However, the assumption that anyone who has worked for Rupert Murdoch is somehow compromised in their judgement would fly in the face of the facts. Over the years, many of Murdoch’s sternest critics have been former employees such as Harold Evans (former Times editor) Andrew Neil (former Sunday Times editor) or David Yelland (former Sun editor)—all three of whom took a tongue lashing from the 81-year-old media mogul in front of Lord Justice Leveson last week. (Editor’s note: Evans is married to Tina Brown, the editor in chief of Newsweek and The Daily Beast.)
For David Aaronvitch, who worked as a political editor for the BBC and as a columnist at the Independent and the Guardian, these accusations of taking the “Murdoch shilling” are nothing new. He told The Daily Beast that since he moved to The Times seven years ago, “not a week has gone by since I went on Twitter without someone reminding me of it.” While Aaronovitch has never defended phone hacking or the criminality alleged at News International, he is suspicious of some of the wilder claims about News Corp.’s political influence.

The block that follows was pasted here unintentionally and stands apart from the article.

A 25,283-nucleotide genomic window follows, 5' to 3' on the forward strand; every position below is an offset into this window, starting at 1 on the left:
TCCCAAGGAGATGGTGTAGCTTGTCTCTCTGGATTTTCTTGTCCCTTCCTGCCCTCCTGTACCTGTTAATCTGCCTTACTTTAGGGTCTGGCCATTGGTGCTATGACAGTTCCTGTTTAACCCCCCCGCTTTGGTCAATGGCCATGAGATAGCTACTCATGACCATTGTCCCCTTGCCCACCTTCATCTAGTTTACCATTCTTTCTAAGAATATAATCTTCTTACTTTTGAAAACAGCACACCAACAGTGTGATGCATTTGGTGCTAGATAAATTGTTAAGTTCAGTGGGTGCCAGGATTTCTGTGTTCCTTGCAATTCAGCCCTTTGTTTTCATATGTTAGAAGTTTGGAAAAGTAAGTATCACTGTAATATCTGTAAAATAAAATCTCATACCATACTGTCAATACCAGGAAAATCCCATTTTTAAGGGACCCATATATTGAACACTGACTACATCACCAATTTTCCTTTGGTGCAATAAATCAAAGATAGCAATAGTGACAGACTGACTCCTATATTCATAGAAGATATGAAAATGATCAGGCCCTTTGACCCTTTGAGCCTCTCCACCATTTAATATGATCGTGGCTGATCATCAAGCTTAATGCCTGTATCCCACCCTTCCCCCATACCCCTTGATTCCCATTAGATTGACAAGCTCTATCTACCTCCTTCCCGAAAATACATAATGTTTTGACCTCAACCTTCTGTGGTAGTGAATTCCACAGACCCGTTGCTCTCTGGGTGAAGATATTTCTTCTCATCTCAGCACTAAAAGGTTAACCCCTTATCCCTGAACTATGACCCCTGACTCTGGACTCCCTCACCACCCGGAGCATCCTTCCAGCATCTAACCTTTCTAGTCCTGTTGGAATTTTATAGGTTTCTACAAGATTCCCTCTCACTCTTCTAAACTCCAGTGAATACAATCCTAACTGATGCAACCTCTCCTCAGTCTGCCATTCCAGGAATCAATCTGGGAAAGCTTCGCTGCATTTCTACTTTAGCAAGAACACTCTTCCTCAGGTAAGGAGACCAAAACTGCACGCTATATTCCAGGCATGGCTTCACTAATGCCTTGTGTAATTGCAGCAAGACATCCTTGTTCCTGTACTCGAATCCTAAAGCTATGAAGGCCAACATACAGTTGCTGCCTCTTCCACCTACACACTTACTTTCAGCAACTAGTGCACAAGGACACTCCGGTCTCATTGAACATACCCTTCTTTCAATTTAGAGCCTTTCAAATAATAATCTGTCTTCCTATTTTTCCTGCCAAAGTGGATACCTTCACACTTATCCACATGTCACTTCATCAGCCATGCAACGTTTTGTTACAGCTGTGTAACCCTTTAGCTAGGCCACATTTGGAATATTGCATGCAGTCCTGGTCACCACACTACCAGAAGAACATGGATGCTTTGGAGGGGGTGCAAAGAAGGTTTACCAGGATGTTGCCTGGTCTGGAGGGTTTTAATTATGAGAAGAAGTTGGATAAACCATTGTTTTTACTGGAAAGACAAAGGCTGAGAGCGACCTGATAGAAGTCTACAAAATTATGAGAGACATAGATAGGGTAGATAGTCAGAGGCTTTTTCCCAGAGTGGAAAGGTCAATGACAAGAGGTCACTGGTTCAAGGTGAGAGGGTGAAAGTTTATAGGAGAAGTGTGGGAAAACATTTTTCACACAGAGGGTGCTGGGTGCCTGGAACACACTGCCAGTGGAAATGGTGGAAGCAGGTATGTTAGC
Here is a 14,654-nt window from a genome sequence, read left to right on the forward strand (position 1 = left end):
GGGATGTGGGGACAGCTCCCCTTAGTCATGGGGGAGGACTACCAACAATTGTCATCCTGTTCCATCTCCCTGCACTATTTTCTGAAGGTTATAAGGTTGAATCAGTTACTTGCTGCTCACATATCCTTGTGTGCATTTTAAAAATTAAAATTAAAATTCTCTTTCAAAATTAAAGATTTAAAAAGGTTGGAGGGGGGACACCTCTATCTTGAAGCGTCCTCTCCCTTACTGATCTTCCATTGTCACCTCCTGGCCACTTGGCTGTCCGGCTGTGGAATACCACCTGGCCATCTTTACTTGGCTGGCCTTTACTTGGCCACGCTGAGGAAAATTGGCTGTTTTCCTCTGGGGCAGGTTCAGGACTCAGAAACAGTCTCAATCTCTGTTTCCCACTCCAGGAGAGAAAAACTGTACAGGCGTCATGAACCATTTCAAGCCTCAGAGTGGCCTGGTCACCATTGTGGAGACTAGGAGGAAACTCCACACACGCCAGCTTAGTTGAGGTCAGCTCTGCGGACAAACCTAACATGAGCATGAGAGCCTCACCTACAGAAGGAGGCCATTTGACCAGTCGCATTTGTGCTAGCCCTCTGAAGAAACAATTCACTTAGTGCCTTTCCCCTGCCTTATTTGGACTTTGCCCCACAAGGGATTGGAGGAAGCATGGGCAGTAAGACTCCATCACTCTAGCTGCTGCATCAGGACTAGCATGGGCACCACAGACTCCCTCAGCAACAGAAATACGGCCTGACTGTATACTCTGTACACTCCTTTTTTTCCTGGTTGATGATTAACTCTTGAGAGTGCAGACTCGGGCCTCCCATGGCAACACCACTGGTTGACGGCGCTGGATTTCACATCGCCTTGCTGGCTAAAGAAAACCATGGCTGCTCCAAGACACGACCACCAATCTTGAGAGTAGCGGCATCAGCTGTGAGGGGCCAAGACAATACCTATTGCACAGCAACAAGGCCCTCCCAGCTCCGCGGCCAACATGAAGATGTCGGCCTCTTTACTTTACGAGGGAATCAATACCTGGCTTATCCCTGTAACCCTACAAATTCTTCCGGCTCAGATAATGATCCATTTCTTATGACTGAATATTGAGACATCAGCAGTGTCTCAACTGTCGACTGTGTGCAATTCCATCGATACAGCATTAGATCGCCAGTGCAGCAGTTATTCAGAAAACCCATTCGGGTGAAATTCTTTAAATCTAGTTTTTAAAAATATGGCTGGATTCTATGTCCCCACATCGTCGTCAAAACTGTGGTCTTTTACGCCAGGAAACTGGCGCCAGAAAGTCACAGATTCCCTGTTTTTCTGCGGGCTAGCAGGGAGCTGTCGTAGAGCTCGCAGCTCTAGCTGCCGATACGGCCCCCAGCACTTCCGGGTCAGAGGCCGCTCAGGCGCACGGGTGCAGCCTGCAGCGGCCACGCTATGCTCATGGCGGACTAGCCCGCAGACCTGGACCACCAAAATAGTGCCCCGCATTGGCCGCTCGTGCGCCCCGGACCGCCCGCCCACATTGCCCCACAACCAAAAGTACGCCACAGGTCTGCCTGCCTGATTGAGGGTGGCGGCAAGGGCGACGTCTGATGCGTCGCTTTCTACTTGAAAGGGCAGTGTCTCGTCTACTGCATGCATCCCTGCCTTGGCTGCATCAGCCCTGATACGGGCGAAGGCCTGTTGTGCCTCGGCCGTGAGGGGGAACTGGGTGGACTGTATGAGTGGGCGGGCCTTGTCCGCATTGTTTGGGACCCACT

With criminal charges looming for 16 or so senior editors and executives from News International’s tabloid stable looming, there is a danger of guilt by association, and that the understandable anger against some of News International’s actions could spill over into a generalized witch-hunt.
The reality is that, over the 40 years News Corp. has operated within the U.K., the chances that a writer or commentator has worked at some point for the company are inordinately high. (Full disclosure: this author worked as a freelancer for a now closed News Corp. subsidiary for several months in the mid-1990s.) Now with 43 per cent of Britain’s newspaper readership, the country’s largest book publisher, and a controlling share in Britain’s most lucrative Pay-TV channel, BSkyB, News Corp. has effective monopolies in several media markets, as well as dominance in sports and movie rights in the UK.
As Claire Enders of Enders Analysis told The Daily Beast: “I don’t think Murdoch owns more than 10 per cent of any U.S. market, where there are stable oligopolies in most media markets. But in the U.K. it is very different. The BBC is very big. BSkyB is dominant in sports and movies…. Any creator of a work has a limited choice of outlets which talented people obviously gravitate towards.”
Once the dust has settled from the current scandal, rather than revert to some kind of McCartheyesque hunt—“Are you, or have you ever been, a Murdoch employee?”—Britain might do better to reflect more soberly on inevitable economic and social problems that flow from monopolies.